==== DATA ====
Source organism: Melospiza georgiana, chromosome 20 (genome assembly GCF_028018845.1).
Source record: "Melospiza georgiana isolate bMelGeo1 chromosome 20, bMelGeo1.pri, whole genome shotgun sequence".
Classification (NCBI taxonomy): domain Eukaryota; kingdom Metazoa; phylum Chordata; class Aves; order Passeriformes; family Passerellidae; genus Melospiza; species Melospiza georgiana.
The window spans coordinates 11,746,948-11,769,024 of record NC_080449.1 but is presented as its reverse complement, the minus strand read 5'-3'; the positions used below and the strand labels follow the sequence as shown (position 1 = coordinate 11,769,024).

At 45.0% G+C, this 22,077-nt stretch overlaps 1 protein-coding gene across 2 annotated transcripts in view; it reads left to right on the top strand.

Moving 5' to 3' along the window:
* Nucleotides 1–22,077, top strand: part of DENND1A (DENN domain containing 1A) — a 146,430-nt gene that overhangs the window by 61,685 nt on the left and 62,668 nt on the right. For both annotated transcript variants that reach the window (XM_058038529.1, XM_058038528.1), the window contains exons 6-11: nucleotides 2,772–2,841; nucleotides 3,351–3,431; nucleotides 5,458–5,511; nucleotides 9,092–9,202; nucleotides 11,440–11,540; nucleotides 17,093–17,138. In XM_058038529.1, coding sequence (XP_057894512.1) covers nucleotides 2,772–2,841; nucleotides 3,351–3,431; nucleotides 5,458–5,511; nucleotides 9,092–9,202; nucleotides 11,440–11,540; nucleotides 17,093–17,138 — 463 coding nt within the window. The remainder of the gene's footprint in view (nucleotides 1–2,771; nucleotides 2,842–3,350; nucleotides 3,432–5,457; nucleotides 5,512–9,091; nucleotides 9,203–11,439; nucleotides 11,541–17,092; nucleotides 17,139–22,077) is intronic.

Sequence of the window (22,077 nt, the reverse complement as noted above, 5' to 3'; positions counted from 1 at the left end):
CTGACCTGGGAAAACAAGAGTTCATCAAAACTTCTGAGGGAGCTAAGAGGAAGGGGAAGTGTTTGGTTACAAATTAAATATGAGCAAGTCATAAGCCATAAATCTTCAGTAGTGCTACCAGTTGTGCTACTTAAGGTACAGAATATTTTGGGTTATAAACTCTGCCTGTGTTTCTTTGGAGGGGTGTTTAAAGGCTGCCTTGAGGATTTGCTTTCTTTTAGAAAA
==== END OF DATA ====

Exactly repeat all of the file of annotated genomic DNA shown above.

Source organism: Melospiza georgiana, chromosome 20 (genome assembly GCF_028018845.1).
Source record: "Melospiza georgiana isolate bMelGeo1 chromosome 20, bMelGeo1.pri, whole genome shotgun sequence".
Classification (NCBI taxonomy): domain Eukaryota; kingdom Metazoa; phylum Chordata; class Aves; order Passeriformes; family Passerellidae; genus Melospiza; species Melospiza georgiana.
The window spans coordinates 11,746,948-11,769,024 of record NC_080449.1 but is presented as its reverse complement, the minus strand read 5'-3'; the positions used below and the strand labels follow the sequence as shown (position 1 = coordinate 11,769,024).

At 45.0% G+C, this 22,077-nt stretch overlaps 1 protein-coding gene across 2 annotated transcripts in view; it reads left to right on the top strand.

Moving 5' to 3' along the window:
* Nucleotides 1–22,077, top strand: part of DENND1A (DENN domain containing 1A) — a 146,430-nt gene that overhangs the window by 61,685 nt on the left and 62,668 nt on the right. For both annotated transcript variants that reach the window (XM_058038529.1, XM_058038528.1), the window contains exons 6-11: nucleotides 2,772–2,841; nucleotides 3,351–3,431; nucleotides 5,458–5,511; nucleotides 9,092–9,202; nucleotides 11,440–11,540; nucleotides 17,093–17,138. In XM_058038529.1, coding sequence (XP_057894512.1) covers nucleotides 2,772–2,841; nucleotides 3,351–3,431; nucleotides 5,458–5,511; nucleotides 9,092–9,202; nucleotides 11,440–11,540; nucleotides 17,093–17,138 — 463 coding nt within the window. The remainder of the gene's footprint in view (nucleotides 1–2,771; nucleotides 2,842–3,350; nucleotides 3,432–5,457; nucleotides 5,512–9,091; nucleotides 9,203–11,439; nucleotides 11,541–17,092; nucleotides 17,139–22,077) is intronic.

Sequence of the window (22,077 nt, the reverse complement as noted above, 5' to 3'; positions counted from 1 at the left end):
CTGACCTGGGAAAACAAGAGTTCATCAAAACTTCTGAGGGAGCTAAGAGGAAGGGGAAGTGTTTGGTTACAAATTAAATATGAGCAAGTCATAAGCCATAAATCTTCAGTAGTGCTACCAGTTGTGCTACTTAAGGTACAGAATATTTTGGGTTATAAACTCTGCCTGTGTTTCTTTGGAGGGGTGTTTAAAGGCTGCCTTGAGGATTTGCTTTCTTTTAGAAAA